Armed with laptop in hand, your editor had a date this morning with his girlfriends. They were all a-twitter (old-school, not the newfangled digital variety) since being informed that they have become Roman cuisine authorities among English speakers around the world, and were looking forward, as was your editor, to today’s Q&A session. Thank you all for your Qs. Their As follow…
“Paul from Australia,” I say in Italian..
“Oooh, I have a niece in Sydney. She doesn’t come visit often but she went there with her husband…” This goes on for five minutes during which she recounts her entire family’s genealogy and migration history, followed by a cross-family compare and contrast session with the others, all requiring regular nods of “ohh, molto interessante” and “ooh che bello” before we return to Paul.
“…sends thanks for the pasta e ceci recipe..”
“Ooh yes…that’s a good one. Oil, garlic, anchovies, rosemary….” Here they go over the entire Pasta e Ceci recipe (again), the time we all first met when I asked it of them, how I botched it (they still remember and made a point of pointing it out), and begin a whole disquisition on similar recipes such as pasta e fagioli and fagioli con le cotiche – pig rinds. Ten minutes later we finally get back to Paul.
“…and says that he makes it for his girlfriend in the evenings when she returns from University.”
“Eeehhiii..eehhiii…eehhiii!!” They burst into a fit of giggles… I don’t get it and look around a bit clueless. They fill me in, “Yes, smart man, he’s keeping her plump!” I nearly fall out of my chair laughing with them.
Next question: “Margaret…”
“Oooh, mia cugina Margherita…” and here we learn all about cousin Margherita and extended family… 5 minutes later…
“..has two questions. First, she sent in an article from a food expert in the New York Times…,” raised eyebrows all around denote expectation of important knowledge about to be shared, “who suggests that due to the financial crisis we all save energy and boil pasta in less water..”
“BAAAAAAAAHAHHHAHAAAA…..”, hilarity induced apoplectic fit erupts across the board. The other café patrons are actually staring at us all, and I can now say that I have seen 80 year old Roman matrons actually slap their knees repeatedly for laughing so hard.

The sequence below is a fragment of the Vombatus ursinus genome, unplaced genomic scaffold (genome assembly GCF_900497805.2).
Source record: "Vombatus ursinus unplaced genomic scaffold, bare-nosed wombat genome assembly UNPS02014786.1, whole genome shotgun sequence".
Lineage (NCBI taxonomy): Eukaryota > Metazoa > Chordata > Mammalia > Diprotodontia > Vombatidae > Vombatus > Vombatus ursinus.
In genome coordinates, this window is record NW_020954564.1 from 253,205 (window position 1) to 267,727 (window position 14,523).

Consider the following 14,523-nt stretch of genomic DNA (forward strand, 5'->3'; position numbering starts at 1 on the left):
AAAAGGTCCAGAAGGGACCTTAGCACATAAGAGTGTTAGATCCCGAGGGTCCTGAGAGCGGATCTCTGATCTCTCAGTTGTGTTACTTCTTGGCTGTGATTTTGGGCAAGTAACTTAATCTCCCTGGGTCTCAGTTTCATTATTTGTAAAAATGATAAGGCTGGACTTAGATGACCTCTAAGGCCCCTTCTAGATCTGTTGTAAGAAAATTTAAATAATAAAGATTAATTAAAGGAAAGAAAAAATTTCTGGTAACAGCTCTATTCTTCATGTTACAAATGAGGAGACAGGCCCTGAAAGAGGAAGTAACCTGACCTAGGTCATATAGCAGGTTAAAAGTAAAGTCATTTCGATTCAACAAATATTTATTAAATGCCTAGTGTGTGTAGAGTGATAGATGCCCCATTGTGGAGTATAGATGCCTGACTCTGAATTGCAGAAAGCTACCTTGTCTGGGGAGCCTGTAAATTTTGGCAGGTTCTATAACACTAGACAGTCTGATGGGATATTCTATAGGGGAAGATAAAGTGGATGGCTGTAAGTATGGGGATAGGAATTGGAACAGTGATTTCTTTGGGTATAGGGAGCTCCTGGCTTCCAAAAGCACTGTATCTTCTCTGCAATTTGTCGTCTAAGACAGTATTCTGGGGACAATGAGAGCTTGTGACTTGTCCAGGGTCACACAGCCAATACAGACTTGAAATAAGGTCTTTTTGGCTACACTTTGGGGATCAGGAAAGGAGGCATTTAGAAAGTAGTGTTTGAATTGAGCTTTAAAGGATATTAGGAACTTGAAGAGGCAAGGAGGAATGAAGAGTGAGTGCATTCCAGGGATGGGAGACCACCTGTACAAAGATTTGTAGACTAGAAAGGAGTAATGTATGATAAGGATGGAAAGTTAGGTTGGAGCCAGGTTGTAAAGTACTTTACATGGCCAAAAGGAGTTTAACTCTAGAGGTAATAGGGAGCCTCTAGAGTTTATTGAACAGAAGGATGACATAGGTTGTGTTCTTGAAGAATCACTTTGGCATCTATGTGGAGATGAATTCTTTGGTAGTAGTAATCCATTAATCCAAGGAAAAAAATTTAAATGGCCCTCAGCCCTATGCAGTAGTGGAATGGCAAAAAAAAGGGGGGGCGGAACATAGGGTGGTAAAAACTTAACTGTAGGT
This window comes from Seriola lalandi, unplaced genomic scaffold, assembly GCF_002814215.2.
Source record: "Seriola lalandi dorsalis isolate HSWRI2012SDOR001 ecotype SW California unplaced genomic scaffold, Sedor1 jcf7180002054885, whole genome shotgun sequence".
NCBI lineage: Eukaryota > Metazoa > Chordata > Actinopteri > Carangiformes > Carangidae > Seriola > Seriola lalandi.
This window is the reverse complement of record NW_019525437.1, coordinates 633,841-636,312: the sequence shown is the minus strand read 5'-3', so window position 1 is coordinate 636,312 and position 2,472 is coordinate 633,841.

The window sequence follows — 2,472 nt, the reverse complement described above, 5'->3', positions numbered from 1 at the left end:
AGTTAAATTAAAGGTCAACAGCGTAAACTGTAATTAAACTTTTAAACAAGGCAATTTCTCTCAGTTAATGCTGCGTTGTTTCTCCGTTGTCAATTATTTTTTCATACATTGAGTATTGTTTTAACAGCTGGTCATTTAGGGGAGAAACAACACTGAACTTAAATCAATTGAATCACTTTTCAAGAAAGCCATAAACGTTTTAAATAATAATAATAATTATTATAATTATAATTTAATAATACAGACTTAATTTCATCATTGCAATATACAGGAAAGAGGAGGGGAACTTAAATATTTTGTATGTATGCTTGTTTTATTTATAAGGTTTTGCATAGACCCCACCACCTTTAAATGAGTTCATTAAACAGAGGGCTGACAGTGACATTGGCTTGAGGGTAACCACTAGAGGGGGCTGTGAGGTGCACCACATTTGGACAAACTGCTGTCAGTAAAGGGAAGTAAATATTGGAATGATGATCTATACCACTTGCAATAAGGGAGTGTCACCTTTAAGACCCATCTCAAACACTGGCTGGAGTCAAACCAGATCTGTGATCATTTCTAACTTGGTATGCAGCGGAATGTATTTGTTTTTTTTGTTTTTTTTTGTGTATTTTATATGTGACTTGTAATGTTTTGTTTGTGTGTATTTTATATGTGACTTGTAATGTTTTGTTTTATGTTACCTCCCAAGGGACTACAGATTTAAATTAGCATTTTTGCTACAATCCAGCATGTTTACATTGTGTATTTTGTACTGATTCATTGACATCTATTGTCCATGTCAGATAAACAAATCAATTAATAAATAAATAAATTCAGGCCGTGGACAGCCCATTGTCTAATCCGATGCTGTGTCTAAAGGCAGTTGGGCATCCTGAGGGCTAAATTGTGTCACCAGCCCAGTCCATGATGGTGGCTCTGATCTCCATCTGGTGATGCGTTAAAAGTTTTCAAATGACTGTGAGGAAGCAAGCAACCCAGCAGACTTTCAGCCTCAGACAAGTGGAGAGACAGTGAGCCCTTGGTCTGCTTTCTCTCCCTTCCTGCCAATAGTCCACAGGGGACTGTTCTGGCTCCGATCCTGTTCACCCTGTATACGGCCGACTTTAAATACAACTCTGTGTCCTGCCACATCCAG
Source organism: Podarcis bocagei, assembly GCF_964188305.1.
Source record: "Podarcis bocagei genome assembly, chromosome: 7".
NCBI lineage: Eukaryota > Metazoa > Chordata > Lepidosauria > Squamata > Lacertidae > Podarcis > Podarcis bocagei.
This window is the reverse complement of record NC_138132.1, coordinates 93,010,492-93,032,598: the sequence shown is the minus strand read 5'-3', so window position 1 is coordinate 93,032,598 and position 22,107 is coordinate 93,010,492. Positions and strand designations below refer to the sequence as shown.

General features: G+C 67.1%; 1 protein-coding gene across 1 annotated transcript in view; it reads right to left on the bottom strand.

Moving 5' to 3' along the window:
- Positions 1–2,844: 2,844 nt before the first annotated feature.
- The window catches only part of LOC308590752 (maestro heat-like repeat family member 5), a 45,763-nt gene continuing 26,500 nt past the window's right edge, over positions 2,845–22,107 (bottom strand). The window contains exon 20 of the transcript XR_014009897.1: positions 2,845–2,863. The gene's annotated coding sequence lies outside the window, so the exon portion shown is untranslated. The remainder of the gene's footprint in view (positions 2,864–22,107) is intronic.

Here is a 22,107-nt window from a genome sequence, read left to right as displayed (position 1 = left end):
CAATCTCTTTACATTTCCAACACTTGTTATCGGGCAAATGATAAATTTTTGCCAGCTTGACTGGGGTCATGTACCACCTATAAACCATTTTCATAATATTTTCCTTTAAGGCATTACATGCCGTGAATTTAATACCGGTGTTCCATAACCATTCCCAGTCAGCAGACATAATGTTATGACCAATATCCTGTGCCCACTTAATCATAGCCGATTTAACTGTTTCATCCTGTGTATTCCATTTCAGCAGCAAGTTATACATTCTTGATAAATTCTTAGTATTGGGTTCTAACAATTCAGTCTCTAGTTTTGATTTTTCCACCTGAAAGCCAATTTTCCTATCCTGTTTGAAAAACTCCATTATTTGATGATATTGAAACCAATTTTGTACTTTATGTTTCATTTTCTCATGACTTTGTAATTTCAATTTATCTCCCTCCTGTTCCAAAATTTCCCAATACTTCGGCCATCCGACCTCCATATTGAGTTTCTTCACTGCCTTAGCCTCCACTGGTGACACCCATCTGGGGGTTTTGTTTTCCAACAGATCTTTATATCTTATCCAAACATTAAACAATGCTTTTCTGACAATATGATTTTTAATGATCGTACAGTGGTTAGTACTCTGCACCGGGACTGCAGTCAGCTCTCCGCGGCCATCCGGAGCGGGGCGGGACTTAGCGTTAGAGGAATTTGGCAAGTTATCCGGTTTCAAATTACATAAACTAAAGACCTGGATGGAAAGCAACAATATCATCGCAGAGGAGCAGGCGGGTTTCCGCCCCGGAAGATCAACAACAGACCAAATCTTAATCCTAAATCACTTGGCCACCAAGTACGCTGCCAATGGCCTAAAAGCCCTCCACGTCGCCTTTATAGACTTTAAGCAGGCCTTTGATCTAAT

“Come no?! Se te v’oi magná ‘a colla é perfetto… aaahhaaa!” (Sure, perfect if you want to eat glue.)
Five minutes are required before we regain our composure enough that I can continue. “..and her other question is: what technique do you use to cut onions for a marinara sauce?”
At this point the giggles have so set in so much that when one of them immediately says “EH, con il coltello….” (with a knife), the previous scene repeats itself all over again and I see more than one of the girlfriends shed a tear from too much laughter. (Btw, yes, they cut the onion in half, then each half in a parallel and 90° pattern of cuts.)
Conversation pretty much goes on at this level for the rest of the “date”, and despite it all we cover quite a bit of ground. I ask them Barbara’s question about what one needs for mostaccioli: “Don’t know, sorry”, “Not a Roman dish”, “..but a good denture is a start!”
Then I ask Susan’s question about pizza rustica ; their answer is pasta sfoglia, homemade or from the supermarket, and “i rimasugli in frigo” (any leftovers in the fridge). They do point out that in Rome these are usually made covered or open like a pie, often with leafy greens inside (spinach, escarola, cicoria).
I even get a recipe for cariofi e alici al forno (baked artichokes and sardines) which I will try and write up in a future note.
Above all however, what I learn is far more valuable. First, these gals don’t cook according to recipes. Their knowledge is such that they prepare things from scratch, from what’s in season, what inspires them at that moment, etc., and that they wouldn’t know a measuring cup or spoon if one bit them in the leg. And second, and far more importantly, they might sit together for a couple of hours every morning of their lives for coffee…
…but humor is by far the real elixir being drunk here.